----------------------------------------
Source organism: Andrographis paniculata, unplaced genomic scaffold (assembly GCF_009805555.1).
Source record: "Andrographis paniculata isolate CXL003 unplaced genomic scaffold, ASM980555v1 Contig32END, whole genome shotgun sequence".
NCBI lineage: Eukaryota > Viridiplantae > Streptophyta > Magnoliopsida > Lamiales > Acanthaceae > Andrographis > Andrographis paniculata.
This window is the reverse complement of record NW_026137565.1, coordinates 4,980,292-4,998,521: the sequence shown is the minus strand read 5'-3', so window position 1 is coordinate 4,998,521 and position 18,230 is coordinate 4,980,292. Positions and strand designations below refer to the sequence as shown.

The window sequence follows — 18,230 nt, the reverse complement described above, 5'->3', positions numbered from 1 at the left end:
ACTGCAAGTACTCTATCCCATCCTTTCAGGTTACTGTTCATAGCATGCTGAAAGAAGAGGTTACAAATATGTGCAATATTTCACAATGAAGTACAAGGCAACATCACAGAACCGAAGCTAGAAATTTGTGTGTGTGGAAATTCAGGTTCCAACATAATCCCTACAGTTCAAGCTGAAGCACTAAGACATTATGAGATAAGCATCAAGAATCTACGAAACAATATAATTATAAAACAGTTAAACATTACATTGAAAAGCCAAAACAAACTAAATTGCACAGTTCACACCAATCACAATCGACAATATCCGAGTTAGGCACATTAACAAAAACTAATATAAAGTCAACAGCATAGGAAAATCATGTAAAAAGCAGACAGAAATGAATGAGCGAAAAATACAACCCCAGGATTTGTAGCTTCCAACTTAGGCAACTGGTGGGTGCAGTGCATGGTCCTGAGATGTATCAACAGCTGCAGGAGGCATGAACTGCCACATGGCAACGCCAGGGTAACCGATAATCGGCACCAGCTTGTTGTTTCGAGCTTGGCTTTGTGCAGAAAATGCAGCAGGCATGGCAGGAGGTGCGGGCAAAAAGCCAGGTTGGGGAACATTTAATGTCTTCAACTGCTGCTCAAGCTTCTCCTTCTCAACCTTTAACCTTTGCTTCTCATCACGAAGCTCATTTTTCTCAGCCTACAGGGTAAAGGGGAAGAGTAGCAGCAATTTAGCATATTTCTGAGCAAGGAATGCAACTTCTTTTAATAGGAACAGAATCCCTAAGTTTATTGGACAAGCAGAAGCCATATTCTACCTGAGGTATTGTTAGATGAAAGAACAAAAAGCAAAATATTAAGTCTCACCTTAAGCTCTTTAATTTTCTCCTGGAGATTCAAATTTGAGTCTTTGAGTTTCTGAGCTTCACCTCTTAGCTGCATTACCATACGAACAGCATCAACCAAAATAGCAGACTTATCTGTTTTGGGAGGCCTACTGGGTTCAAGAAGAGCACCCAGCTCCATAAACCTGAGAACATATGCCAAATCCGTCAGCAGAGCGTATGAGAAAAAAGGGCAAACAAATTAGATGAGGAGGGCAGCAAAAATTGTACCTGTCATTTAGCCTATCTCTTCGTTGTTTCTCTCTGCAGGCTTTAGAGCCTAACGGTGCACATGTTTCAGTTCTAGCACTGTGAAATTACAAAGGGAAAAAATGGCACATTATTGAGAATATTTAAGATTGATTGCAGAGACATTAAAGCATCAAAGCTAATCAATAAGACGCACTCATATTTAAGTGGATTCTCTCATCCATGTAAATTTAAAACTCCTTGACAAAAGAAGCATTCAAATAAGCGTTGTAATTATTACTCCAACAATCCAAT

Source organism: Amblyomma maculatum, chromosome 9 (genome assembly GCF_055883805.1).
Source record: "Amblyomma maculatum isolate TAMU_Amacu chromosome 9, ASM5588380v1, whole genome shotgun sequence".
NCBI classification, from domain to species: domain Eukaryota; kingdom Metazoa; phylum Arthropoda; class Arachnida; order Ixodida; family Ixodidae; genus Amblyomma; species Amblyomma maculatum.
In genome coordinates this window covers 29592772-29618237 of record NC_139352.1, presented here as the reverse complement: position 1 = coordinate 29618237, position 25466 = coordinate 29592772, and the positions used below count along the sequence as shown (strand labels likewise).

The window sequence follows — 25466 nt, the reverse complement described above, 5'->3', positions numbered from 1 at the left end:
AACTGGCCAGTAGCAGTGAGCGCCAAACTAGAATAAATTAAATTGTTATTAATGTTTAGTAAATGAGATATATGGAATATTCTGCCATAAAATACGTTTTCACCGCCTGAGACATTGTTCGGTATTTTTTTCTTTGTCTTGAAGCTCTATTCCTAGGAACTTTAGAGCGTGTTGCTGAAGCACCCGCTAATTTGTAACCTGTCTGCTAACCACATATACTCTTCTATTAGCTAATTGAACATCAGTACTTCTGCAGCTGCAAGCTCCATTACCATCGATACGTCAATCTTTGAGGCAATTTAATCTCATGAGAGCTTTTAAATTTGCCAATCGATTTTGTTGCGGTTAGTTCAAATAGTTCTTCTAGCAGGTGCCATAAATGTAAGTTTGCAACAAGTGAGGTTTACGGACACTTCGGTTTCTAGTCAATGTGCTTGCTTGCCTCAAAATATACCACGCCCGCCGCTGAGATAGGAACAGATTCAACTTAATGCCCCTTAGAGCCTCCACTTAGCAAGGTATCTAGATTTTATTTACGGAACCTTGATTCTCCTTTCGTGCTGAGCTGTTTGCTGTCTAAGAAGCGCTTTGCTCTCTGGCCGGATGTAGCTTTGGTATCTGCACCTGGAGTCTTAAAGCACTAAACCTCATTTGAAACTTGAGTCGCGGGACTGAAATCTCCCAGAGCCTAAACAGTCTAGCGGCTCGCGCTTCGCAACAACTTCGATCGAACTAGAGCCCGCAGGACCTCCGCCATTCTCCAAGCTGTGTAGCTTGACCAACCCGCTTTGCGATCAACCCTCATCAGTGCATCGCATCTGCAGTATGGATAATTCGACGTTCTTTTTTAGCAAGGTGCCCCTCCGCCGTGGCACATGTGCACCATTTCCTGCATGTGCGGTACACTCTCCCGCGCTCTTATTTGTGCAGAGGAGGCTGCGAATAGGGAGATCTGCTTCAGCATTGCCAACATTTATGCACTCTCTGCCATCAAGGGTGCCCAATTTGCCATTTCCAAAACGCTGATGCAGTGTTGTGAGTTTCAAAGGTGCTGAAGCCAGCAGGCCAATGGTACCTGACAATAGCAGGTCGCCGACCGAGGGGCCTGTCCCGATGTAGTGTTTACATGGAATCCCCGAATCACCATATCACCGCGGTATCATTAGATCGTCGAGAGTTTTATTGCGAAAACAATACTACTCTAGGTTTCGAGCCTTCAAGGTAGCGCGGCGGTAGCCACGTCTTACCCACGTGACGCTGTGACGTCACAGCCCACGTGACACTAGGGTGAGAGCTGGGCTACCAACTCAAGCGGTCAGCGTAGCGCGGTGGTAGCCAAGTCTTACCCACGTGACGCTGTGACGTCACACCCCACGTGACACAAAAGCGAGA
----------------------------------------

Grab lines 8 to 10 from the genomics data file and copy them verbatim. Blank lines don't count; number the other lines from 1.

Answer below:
Source record: "Amblyomma maculatum isolate TAMU_Amacu chromosome 9, ASM5588380v1, whole genome shotgun sequence".
NCBI classification, from domain to species: domain Eukaryota; kingdom Metazoa; phylum Arthropoda; class Arachnida; order Ixodida; family Ixodidae; genus Amblyomma; species Amblyomma maculatum.
In genome coordinates this window covers 29592772-29618237 of record NC_139352.1, presented here as the reverse complement: position 1 = coordinate 29618237, position 25466 = coordinate 29592772, and the positions used below count along the sequence as shown (strand labels likewise).